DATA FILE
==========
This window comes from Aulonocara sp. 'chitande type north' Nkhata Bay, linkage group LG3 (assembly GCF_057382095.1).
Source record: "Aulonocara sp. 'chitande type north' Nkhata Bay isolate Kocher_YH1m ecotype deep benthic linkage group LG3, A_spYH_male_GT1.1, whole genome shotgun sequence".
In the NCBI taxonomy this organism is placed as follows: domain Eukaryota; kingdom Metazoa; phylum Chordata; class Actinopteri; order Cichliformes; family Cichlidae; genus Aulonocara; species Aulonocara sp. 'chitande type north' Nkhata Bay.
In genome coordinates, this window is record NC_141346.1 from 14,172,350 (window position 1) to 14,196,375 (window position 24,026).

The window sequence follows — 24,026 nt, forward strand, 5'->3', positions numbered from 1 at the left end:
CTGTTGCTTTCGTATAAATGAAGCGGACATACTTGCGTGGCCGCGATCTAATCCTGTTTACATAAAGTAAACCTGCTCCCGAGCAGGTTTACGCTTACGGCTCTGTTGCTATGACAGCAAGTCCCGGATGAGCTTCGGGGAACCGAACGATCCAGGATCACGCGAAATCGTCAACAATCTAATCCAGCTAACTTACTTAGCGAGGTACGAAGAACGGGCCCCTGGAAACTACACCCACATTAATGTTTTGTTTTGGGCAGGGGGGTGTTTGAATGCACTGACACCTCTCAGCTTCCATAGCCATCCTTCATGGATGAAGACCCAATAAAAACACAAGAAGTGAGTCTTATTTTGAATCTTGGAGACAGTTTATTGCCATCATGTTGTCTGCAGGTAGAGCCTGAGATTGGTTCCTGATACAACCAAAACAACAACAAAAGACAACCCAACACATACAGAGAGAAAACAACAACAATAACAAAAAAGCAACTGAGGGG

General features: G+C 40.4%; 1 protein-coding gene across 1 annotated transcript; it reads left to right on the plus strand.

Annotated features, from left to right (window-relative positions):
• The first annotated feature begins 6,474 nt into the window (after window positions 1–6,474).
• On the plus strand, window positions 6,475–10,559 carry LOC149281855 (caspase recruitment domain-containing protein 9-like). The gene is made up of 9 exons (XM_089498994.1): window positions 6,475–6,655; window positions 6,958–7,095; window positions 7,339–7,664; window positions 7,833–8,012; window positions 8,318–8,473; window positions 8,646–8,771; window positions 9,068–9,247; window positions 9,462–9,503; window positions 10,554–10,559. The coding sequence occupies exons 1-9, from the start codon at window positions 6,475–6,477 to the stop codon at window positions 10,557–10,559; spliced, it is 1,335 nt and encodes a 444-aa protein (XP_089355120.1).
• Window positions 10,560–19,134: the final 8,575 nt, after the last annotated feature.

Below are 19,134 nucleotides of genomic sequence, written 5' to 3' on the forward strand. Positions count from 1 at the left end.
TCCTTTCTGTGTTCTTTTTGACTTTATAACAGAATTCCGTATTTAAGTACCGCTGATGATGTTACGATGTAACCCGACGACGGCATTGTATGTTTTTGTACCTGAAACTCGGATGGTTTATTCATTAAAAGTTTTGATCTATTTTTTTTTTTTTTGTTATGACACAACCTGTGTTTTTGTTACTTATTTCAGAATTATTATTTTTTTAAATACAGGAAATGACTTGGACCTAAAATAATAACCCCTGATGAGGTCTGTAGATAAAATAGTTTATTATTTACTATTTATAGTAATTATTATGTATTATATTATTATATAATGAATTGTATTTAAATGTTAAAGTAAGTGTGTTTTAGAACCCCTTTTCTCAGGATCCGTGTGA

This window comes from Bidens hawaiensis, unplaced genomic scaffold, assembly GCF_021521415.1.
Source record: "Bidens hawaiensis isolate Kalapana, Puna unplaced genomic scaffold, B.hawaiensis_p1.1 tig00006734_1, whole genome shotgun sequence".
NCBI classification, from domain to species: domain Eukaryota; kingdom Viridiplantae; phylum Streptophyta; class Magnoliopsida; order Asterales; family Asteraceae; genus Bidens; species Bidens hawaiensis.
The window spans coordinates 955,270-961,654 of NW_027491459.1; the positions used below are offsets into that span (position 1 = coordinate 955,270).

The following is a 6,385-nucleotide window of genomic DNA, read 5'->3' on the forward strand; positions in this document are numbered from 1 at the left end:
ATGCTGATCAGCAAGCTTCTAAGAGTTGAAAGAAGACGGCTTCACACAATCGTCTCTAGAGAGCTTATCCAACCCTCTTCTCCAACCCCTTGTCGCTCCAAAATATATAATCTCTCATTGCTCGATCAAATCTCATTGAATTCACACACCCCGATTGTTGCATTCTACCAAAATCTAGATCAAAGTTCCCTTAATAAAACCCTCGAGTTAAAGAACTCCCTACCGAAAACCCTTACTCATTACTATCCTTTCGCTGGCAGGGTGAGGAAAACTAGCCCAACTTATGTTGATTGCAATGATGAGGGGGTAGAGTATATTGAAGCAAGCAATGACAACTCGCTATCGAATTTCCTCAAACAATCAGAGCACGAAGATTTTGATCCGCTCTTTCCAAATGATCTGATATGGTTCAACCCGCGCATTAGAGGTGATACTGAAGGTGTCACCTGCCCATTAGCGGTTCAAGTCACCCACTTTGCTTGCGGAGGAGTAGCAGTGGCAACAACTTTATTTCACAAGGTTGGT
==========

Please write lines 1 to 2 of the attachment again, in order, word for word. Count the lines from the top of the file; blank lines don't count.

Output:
This window comes from Aulonocara sp. 'chitande type north' Nkhata Bay, linkage group LG3 (assembly GCF_057382095.1).
Source record: "Aulonocara sp. 'chitande type north' Nkhata Bay isolate Kocher_YH1m ecotype deep benthic linkage group LG3, A_spYH_male_GT1.1, whole genome shotgun sequence".